While others are doubting … Believe.
While others are playing … Plan.
While others are sleeping … Study.
While others are delaying … Decide.
While others are daydreaming … Prepare.
While others are procrastinating … Begin.
While others are wishing … Work.
While others are talking … Listen.
While others are pouting … Smile.
While are others are criticizing … Commend.
While others are quitting … Persist.
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Got Time for Patience?
By. L. Kibler
I sat there, reading my Bible, and tried
to still my jumpy legs. The day ahead filled my thoughts and I hurriedly read.
I peeked forward to see how long the chapter was. I have 35 more verses? Ugh. I
have so much to do, and I have to read another chapter after this. My morning
devotions come first thing (after I have made a cup of tea and peeled a
banana). I read through the Bible each year and on the morning I read Exodus
31-33, I rushed to finish. I had to hit the treadmill, do laundry, run to the
store, meet my accountability partner for lunch, figure out what to have for
dinner and get all the ingredients and then cook it. On and on my plans went.
In the chapters I read, the account of
the grumbling Israelites at Mt. Sinai convicted me.
"When the people saw that Moses
delayed to come down from the mountain, the people gathered themselves together
to Aaron and said to him, '"Up, make us gods who shall go before us. As
for this Moses, the man who brought us up out of the land of Egypt, we do not
know what has become of him."' (Exodus 32:1 ESV)
Then it hit me, the impatience of the
people at Mt. Sinai was mine. I too sat before the Lord grumbling and
stiff-necked. My daily idol of checking things off my list spoiled my precious
time with Him. At that realization, I paused to confess my sin and ask the
Lord's forgiveness for my hurried attitude. And I asked Him to open my eyes to
all that He wanted to tell me and teach me through His Word.
It does no good to be impatient with
God. Every time we try to hurry His actions or our reactions, we chase after
other gods, other idols to make ourselves feel better about who we are. So,
even knowing what we know about God, sometimes we remain stiff-necked, just as
the Israelites were during their days in the wilderness. Yet the Lord answered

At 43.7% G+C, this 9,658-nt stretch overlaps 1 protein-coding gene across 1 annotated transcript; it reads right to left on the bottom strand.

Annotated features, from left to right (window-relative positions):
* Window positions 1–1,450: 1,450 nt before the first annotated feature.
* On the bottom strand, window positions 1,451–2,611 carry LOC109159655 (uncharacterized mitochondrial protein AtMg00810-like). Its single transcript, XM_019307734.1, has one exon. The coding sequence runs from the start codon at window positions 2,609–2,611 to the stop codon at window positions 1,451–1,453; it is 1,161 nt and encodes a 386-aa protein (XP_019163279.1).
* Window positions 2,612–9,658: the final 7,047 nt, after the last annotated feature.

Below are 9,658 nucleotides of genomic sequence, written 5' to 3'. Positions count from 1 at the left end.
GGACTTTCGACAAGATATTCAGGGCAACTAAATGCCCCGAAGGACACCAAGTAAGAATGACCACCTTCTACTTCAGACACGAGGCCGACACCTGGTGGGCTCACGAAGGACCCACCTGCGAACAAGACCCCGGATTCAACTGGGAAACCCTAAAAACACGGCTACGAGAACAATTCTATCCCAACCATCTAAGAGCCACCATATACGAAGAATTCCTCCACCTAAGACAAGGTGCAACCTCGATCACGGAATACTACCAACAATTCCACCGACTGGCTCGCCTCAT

the entreaties of their intercessor, Moses, and did not blot all of them out.
He preserved some. His glory and promises shown, even through their sin of
That morning, I made myself slow down
and look carefully at how the Lord exposed the great sin of the Israelites. The
people supposed that Moses had forgotten them, and that his delay was cause for
them to create their own idols to worship. They knew he was with the Lord on
the mountain, but they wanted Moses, their visible leader, and they wanted him
immediately. Did they so soon forget what God had done? Had they made Moses
God rescued them from their Egyptian
yoke of slavery, and after only three months in the wilderness (safe from their
oppressors), they had already groused to Moses about leaving Egypt and its
resources ("We remember the fish we ate in Egypt that cost nothing, the
cucumbers, the melons, the leeks, the onions, and the garlic." Numbers
11:5 ESV). God had just given them His commandments in precise detail and
promised them their future conquest over Canaan, the Promised Land. They did
not know or come to understand their test of faithfulness. They did not know
that their time of wandering would be 40 years—40 years of impatient grumbling.
Thank God Moses interceded for them,
although not all of them were saved. Actually, all who left Egypt 20-years-old
and upward, except Joshua and Caleb, perished before reaching the Promised
Land. Joshua and Caleb showed faith in the Lord and trusted His promises to
lead them in overtaking the inhabitants of the land they were to inhabit. God
rewarded Joshua and Caleb's patient faithfulness, but as for the faithless
remainder, He "let their carcasses fall in the wilderness" (Numbers
As I reread those passages, I thanked
God for slowing my pace. He gave me the opportunity to reflect and learn. If
Joshua and Caleb gained such a reward for their patience during the time of
Israel's 40-year test in the wilderness, how could 40 minutes of reading not
benefit me? ADs: https://www.facebook.com/ehdlive
By: D. Delay Our family enjoys the fun andrefreshment of water slides and lazy rivers during hot summer vacations. At
most water parks, there are also one or two spots where large buckets hang overhead
filling little by little with water. The closer the bucket gets to being full,
the larger the crowd grows beneath in anticipation—children and adults alike
wait for the outpouring. Then SUDDENLY the bucket tips and a great flood of
refreshment crashes down on all below! In the Book of Revelation, the Bible
describes golden bowls full of incense, which are the prayers of the saints
(Revelation 5:8). In other words, the prayers of God's people collectively fill
heavenly bowls with sweet aroma, much like the burnt offerings did in days of
old. In Revelation 8,
we discover what these bowls are used for: "Then another angel, having a
golden censer, came and stood at the altar. He was given much incense, that he
should offer it with the prayers of all the saints upon the golden alter w…